Central Illinois farmers harvest their soybean crops on Sunday in Farmingdale, Ill. With the U.S. enduring its worst drought in decades, corn and soybean prices have soared this summer.Seth Perlman AP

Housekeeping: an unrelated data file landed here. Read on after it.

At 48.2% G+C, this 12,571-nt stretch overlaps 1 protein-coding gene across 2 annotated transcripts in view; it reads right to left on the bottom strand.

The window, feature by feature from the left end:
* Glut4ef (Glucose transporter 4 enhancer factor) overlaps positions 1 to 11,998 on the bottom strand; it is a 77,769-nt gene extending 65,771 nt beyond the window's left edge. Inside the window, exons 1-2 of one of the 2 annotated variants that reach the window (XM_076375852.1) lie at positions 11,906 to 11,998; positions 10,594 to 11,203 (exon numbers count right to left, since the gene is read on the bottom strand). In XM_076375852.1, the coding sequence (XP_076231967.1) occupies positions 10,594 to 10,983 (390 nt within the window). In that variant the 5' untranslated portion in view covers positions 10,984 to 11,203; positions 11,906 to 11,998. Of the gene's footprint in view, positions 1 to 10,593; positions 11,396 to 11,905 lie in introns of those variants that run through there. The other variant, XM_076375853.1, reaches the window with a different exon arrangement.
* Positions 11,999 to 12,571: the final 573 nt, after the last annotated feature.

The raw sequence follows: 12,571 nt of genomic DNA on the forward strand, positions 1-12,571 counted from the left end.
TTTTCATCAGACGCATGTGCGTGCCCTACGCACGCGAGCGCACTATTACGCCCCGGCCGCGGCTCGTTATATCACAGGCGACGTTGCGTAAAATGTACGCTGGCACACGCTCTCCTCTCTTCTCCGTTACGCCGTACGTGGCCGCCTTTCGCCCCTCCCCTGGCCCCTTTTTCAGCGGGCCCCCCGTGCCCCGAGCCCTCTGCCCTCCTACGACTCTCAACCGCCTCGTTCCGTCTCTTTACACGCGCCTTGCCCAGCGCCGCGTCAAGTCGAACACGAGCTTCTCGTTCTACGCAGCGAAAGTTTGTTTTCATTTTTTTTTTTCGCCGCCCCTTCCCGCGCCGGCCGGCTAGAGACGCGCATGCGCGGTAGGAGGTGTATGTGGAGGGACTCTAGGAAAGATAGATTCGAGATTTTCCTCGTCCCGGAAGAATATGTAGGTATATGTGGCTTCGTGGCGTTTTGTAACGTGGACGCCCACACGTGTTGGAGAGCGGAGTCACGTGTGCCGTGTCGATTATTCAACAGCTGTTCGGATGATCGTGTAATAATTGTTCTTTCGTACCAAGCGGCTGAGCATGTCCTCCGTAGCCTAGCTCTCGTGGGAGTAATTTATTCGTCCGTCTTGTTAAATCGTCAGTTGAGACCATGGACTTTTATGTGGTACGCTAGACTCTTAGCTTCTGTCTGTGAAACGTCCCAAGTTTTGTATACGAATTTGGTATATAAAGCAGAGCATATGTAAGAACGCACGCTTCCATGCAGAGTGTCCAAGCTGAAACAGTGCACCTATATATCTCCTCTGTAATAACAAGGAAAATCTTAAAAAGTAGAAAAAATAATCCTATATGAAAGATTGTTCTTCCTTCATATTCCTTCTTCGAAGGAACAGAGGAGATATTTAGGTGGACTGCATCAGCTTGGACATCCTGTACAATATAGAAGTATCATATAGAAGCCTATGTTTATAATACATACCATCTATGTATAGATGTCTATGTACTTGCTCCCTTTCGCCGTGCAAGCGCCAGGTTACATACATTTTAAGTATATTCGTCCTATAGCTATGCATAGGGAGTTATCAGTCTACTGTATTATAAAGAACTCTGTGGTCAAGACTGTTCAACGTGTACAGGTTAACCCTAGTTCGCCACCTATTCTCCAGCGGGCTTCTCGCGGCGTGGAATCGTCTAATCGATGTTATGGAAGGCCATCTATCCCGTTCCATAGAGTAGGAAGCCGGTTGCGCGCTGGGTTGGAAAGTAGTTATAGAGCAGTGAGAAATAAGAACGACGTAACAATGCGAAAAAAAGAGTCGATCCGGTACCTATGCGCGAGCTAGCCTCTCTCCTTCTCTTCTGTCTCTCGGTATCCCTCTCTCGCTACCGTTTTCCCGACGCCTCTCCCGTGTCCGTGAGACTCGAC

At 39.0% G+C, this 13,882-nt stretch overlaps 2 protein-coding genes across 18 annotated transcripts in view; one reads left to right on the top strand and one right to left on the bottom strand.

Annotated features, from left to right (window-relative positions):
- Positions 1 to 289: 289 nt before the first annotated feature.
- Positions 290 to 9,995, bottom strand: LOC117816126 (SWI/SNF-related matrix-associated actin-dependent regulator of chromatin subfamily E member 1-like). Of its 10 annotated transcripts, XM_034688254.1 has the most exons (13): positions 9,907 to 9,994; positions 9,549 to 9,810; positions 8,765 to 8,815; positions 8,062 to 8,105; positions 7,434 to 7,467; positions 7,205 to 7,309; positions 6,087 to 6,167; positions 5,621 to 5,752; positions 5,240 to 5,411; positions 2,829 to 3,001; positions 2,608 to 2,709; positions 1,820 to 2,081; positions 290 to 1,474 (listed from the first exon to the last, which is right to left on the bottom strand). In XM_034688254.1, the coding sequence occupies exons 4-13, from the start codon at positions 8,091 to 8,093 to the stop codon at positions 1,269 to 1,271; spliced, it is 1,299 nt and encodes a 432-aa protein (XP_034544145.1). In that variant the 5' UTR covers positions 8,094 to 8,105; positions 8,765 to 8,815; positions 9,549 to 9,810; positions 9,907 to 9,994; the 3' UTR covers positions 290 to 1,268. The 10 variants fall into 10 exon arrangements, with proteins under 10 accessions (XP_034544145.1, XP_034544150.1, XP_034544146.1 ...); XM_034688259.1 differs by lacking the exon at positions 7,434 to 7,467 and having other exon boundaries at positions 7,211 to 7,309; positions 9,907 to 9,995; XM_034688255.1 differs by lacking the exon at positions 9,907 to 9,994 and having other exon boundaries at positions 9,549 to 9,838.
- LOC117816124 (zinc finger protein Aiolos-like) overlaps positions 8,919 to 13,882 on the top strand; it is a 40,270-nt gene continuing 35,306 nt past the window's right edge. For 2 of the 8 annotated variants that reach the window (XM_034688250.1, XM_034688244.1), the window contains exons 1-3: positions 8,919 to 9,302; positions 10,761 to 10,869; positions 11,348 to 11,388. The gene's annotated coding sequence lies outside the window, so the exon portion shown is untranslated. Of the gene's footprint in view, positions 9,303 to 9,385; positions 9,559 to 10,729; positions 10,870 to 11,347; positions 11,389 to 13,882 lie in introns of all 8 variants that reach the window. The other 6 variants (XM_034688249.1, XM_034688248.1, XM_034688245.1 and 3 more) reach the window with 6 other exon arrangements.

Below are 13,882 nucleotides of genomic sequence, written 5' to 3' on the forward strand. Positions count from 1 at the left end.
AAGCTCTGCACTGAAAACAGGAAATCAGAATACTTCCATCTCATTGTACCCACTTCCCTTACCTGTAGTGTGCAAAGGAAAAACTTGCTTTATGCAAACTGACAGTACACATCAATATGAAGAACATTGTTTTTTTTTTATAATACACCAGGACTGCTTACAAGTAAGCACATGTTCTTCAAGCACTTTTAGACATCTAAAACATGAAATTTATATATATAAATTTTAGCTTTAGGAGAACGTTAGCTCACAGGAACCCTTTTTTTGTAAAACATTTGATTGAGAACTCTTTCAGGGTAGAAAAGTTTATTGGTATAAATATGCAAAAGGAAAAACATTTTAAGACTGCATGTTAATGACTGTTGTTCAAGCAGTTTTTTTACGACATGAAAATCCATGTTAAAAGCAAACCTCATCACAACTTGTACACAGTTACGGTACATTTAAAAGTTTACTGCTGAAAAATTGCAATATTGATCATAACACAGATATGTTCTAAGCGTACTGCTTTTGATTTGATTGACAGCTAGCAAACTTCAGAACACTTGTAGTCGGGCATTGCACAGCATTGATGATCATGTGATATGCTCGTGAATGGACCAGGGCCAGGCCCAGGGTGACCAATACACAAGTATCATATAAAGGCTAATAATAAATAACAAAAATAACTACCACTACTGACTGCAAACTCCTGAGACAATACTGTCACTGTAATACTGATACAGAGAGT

Central Illinois farmers harvest their soybean crops on Sunday in Farmingdale, Ill. With the U.S. enduring its worst drought in decades, corn and soybean prices have soared this summer.ST. LOUIS (AP) -- The nation's worst drought in decades consumed a larger portion of the lower 48 states last week with the Midwest corn harvest in full swing, according to the latest update by a drought-tracking consortium released Thursday.The U.S. Drought Monitor's new map shows 65.5 percent of the contiguous U.S. experiencing some form of drought as of Tuesday, creeping up from 64.8 percent a week earlier. The portion of the U.S. in extreme or exceptional drought â?? the two worst classifications â?? rose three-quarters of a percentage point to 21.5 percent.The latest update did not reflect storms that pounded portions of Missouri and Illinois this week, in some areas dumping as much as 7 inches of rain that growers embrace as potentially beneficial to soybean crops still in the fields. Farmers also welcome moisture in the fall and snow in the winter that softens the soil and provides needed saturation for the next planting season.Storms were expected in portions of the nation's midsection into the weekend, with some states needing the rain more than others.The latest map released by the National Drought Mitigation Center at the University of Nebraska in Lincoln showed that the area of Iowa, the nation's biggest corn producer, deemed to be in exceptional drought rose from 2.4 percent last week to 2.5 percent. The area of land subject to that most severe classification increased 2.3 percentage points in Nebraska to 73.25 percent, while conditions in Kansas, Missouri, Illinois and Indiana did not change.Over the next few days, "unfortunately little if any rain is expected to fall across the hard-hit drought areas in the eastern Dakotas, eastern Nebraska and the Upper Mississippi Valley/Upper Great Lakes region," Anthony Artusa of National Oceanic and Atmospheric Administration's Climate Prediction Center wrote in Thursday's update.The forecast rain will have no impact on the already-matured corn crop currently being harvested.As of Monday, 39 percent of that crop had been brought in from the fields â?? three times more than by this date in the previous five years due to early planting, the U.S. Department of Agriculture reported. More than 54 percent of the corn crop in Illinois has been harvested, while Iowa has harvested 37 percent and Missouri 80 percent.About 51 percent of the U.S. corn crop is classified as being in poor or very poor shape, essentially unchanged from a week earlier, the USDA said. A year ago, 20 percent of corn in the fields was listed that way.Twenty-two percent of the U.S. soybean crops have been harvested, with 34 percent considered poor or very poor, the USDA said.Copyright 2012 The Associated Press. All rights reserved. This material may not be published, broadcast, rewritten or redistributed.For more information about reprints & permissions, visit our FAQ's. To report corrections and clarifications, contact Standards Editor Brent Jones. For publication consideration in the newspaper, send comments to email@example.com. Include name, phone number, city and state for verification. To view our corrections, go to corrections.usatoday.com.